Journey to Timbuktu   Part One


March 08, 2009 at 4:26 pm

For the last several years I have had the great honor and pleasure of assisting Islamic Relief on a variety of fundraising projects. Those efforts assisted Muslims challenged by various disasters and calamities in places ranging from Darfur to Muzzafabad, Pakistan, to Gaza. For the past two years, I had been discussing a trip with Islamic Relief to Africa with Naeem Muhammad, one of Islamic Relief’s key operatives in the United States, but probably more famously known as a member of the Muslim musical group, Native Deen. That was after I had learned of the work Islamic Relief was doing in that vast continent. What had impressed me most about that work was its proactive nature. As opposed to responding to a crisis, Islamic Relief was working to help people develop the infrastructure to help themselves. This involved digging wells for clean drinking water, irrigation and sanitation, building schools, clinics and other vitally needed services.

A little over a month ago, that trip began to turn into a reality. Naeem called and informed me that the trip had been approved and we would be setting off for a journey that would culminate in visit to the historical city of Timbuktu. In the meantime, I had other obligations, the fulfillment of which would make a trip overseas very challenging. It would also mean that I would miss a dear friend’s wedding. However, before me was the opportunity of a lifetime. So I would have to strain myself to make sure the trip went forward.

As the day of departure, March 1, 2009, approached, I had many pressing matters to take care of. The most demanding and difficult was a ten day trip to Canada that would include a couple of back-to-back two-day seminars in Toronto, followed by a week venturing to London, Ontario, Ottawa, Montreal, and then back to Toronto, for an appreciation dinner for the volunteers and supporters of the Reviving the Islamic Spirit Conference (RIS), the annual winter gathering in Toronto, Canada that is setting the standard for Muslim conferences in North America (in my estimation). That trip went off fine. I was able to fulfill all of my obligations, even though the first four days involved me having to work through a severe stomach virus that resulted in an equally severe bout with diarrhea that left me dangerously dehydrated. After four days of steadily deteriorating health, I was seen by a doctor, one of the Muslim brothers who was gracious enough to come to my hotel room and prescribe a regime of medicines and electrolyte solutions to rehydrate my pruning body.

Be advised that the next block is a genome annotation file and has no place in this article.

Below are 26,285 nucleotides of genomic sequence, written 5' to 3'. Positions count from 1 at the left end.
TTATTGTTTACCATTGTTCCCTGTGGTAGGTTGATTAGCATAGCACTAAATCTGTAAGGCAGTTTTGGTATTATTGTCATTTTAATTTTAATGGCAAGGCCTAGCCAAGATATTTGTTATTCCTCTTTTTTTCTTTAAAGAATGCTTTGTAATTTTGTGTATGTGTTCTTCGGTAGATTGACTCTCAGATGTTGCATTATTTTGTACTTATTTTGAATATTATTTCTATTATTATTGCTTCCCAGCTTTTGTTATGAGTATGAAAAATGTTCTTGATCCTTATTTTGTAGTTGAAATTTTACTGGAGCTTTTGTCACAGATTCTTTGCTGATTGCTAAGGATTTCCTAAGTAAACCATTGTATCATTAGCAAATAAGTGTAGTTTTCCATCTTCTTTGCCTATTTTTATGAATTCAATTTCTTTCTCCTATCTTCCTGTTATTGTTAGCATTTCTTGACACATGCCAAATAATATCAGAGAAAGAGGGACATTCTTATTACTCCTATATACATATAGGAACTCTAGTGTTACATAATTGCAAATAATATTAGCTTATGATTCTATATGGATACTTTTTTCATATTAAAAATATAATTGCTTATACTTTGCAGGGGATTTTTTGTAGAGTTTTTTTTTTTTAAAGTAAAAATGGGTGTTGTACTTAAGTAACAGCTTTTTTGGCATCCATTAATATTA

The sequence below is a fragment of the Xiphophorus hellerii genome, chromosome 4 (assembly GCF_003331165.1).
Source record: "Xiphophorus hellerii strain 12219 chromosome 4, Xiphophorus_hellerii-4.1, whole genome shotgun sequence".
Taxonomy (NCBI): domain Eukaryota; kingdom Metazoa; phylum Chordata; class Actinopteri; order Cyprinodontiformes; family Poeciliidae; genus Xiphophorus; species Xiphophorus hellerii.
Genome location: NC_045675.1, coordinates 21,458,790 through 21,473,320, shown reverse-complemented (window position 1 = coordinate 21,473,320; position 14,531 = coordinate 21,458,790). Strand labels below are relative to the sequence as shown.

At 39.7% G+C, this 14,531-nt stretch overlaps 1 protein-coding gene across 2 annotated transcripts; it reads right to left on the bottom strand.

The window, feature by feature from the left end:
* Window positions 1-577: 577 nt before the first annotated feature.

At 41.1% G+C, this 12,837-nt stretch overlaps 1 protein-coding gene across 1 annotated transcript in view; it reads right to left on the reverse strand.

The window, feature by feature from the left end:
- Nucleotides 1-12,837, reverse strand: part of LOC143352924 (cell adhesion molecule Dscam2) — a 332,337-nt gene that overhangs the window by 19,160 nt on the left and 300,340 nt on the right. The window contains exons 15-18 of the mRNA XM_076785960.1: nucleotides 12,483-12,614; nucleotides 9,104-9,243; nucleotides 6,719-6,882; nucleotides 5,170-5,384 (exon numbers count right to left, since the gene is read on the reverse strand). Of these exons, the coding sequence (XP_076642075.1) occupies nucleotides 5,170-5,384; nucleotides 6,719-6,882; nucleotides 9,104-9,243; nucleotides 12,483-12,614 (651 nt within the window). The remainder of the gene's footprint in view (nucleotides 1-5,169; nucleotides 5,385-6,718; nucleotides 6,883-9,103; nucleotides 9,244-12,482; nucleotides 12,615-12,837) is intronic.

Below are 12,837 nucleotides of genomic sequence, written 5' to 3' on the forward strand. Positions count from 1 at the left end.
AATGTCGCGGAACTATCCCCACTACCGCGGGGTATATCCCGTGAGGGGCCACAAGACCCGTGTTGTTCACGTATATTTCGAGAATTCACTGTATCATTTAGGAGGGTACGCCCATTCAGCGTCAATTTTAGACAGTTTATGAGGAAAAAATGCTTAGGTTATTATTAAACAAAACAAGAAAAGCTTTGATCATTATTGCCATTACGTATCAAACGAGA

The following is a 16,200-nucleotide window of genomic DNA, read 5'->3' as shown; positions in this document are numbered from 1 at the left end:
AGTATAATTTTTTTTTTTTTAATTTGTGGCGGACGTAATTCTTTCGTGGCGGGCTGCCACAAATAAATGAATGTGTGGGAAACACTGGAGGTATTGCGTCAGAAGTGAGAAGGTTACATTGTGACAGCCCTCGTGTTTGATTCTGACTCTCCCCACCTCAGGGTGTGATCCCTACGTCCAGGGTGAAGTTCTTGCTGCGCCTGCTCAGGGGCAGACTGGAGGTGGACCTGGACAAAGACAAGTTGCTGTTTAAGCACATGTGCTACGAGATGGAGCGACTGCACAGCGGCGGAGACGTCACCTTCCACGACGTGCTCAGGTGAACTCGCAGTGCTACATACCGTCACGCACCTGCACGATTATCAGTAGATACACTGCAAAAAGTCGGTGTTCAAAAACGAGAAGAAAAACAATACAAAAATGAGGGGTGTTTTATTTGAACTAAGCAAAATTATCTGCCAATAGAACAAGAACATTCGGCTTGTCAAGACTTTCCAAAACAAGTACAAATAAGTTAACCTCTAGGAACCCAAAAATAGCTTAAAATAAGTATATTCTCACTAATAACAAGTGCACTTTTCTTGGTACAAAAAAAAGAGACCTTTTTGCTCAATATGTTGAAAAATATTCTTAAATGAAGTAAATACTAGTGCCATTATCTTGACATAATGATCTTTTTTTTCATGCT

Unfortunately, I did not return to the States until less than a week from the date of departure for Africa. There was still a lot to do to get ready, including a trip to a chiropractor to adjust my aching lower back, which I injured rotating all four of my car tires manually, to prepare for a snowstorm I believed I would have to drive through my way from California to New Mexico, where I would be spending the first couple months of my year-long Sabbatical. The bending and twisting to remove and then replace four tires, with a short lug wrench helped to prove to me once and for all that I am no longer twenty years old. Still I probably could have survived if the strain on the back was not further aggravated by sitting in the car for almost twenty hours.

Having accomplished the visit to the chiropractor, my first in over two years —riding my bike and walking around the streets of Oakland and Berkeley, California, had drastically reduced the time I was spending sitting in a car and the result was that the back problems that initially led me to seek out a chiropractor had totally disappeared. On Saturday afternoon, February 27, 2009, after a day of leisurely packing and spending a few mellow moments chatting with my most generous hosts in New Mexico, I departed from Taos to the International airport, the Sunport, of Albuquerque, New Mexico

Saturday night we spend in the house of a family friend from Abiqui, New Mexico. They had recent ly purchased a house in Albuquerque that was being used by their son during his tenure as an undergraduate student at the University of New Mexico. We had not seen him for few years and he had matured nicely. He received us in grand fashion and cooked us a wonderful meal consisting of a wonderful homemade vegetable soup and hummous. After several hours of solid sleep, and the morning (Fajr) prayer he drove us to the “Sunport” for our 7:10 departure.